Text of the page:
Search and Rescue had a team ready that had all the proper gear for protecting the snowy pitches.  The pilot said he would come back, drop them off at the pick up spot, they would then come to us and then guide us back to the pick up spot.  He figured the whole process could take up to 8 hours.  Which didn't seem that bad until he explained to me that the morning was the best time for a rescue, often in the afternoon the wind picks up and they can't do the technical flying that would be required to pick us up.  Basically there was a decent chance we would be spending another night in our cubby this time with two more guys.  I knew there wasn't room for anyone else in the cubby and I really didn't want to be there another day.  I talked it over with Roman and called back the pilot.  I told him not to bring up the Search and Rescue team we were going to attempt to get there ourselves.

I have been asked by everybody, "Did you have enough food and water?"  The honest answer is we took enough food for one full day of climbing and after being up there for 3 days we still had 3/4 of it left.  The stress was so great that I never once thought "I'm hungry, I'm going to eat something." instead a few times I thought "I should try to eat something" and was never able to actually stomach much.  

The water was similar.  We took enough to go up and down the technical sections only, but after 3 days still had about half left.  The reason for that was it was either frozen or slushy and we were so cold already that neither of us could bare the thought of drinking ice cold slush and making our body temps that much lower.  

This combination of not eating or drinking had to be taking a toll on our bodies ability to cope with what was now to be required of us for the rescue.  In the cubby I didn't care about our bodies weakening states because once we got in there, I was planning on staying in there until rescue came.  I had shut it down mentally and physically.  Now we had to get it going again for one last push.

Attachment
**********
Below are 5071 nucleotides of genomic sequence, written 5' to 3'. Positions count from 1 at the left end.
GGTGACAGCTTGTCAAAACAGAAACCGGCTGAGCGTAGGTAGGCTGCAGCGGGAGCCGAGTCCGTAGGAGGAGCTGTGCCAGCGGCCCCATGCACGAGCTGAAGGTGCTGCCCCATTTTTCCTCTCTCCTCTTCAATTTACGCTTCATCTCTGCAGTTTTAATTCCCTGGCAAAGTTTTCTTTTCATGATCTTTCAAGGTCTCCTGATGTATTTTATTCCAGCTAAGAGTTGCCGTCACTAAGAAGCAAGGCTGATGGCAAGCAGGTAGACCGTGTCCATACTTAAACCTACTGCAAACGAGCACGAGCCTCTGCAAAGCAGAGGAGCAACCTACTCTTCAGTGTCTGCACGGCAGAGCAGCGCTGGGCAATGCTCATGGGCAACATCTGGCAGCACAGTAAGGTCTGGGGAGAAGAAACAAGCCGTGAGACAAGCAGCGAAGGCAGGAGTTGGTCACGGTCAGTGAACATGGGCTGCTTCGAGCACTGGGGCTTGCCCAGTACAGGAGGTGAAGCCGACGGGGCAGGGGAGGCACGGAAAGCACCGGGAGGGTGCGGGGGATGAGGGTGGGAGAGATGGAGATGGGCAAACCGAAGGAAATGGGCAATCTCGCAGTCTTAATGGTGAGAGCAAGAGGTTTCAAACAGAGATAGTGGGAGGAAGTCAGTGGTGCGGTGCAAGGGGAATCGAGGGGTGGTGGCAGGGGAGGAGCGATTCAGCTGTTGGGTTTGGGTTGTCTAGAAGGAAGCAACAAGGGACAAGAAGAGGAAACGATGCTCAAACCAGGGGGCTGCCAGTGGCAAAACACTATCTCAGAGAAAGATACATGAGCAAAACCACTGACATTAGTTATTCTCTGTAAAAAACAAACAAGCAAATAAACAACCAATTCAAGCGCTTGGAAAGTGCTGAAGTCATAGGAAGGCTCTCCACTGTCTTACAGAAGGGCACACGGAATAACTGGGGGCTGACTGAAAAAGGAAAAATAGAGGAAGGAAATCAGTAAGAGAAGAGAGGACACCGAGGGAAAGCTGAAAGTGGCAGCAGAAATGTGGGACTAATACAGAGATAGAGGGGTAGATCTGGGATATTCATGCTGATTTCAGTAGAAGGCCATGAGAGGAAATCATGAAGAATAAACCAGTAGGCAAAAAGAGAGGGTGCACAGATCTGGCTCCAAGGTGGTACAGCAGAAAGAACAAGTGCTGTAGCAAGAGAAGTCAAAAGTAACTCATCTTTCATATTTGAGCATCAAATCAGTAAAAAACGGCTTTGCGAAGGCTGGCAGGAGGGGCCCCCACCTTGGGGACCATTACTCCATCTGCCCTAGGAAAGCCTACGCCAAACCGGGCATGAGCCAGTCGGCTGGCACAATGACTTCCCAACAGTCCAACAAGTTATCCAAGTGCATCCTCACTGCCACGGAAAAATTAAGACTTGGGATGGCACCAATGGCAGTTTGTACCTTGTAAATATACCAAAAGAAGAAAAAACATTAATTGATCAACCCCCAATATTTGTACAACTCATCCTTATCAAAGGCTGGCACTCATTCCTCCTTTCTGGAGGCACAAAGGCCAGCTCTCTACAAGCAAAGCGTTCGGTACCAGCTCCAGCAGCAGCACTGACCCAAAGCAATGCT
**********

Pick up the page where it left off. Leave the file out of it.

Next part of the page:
We started to organize our gear.  Our rope was frozen and I was wondering if we were going to be able to pull it down or not.   I remember secretly wishing that we would not be able to get the rope down and I could call back the pilot and tell him he needed to bring up the rescue team.  The rope was stubborn but we worked it down.
    

The first pitch was a horizontal traverse along the shear face.  I set it up as a rappel and managed to get in only two pieces of protection in the hundred feet.  I was about half way through the pitch when Roman yelled to me, "I can't find my belay device."

"Are you kidding?"

"No I can't find it."

"I'm not coming back there.  You better find it!"

Roman is notorious for misplacing things, however this was not the time to lose your most valuable piece of gear, but he had lost it nonetheless.  

I finished the pitch and fixed the other end of the rope so Roman could traverse across the fixed line with just his personal anchor.


The next pitch was a straight forward rappel.  Or at least it would have been straight forward if we had two belay devices.  I have read a million different ways to rappel without a belay device but never actually done any of them.  Of course they had all run together and I was having trouble coming up with just one legitimate way.  Roman rigged up some kind of triple rope wrap of his locking biner and it was going to have to do.  During the rappel Roman knocked his radio loose and it fell.   I was expecting to hear it hit against the wall a few times and then here it explode when it hit the bottom, but the wall we were on was so shear and so tall that I heard it hit the wall one time and then nothing, I waited for an explosion but nothing.   

Here I am on the rappel.  Notice the helicopter in the top of this picture.  Like myself, Search and Rescue wasn't convinced I had what it took to do the pitches in the snow, so the helicopter stayed constantly near us in case something went wrong.  You would think that would have given us a sense of reassurance, but really it made the situation feel like a Hollywood production and definitely added a level of stress. 


The second rappel deposited us about 80 feet below the pick up spot.  The finish line of our epic was finally in sight.  Eighty feet of what was easy climbing before the snow was now going to be a formidable test.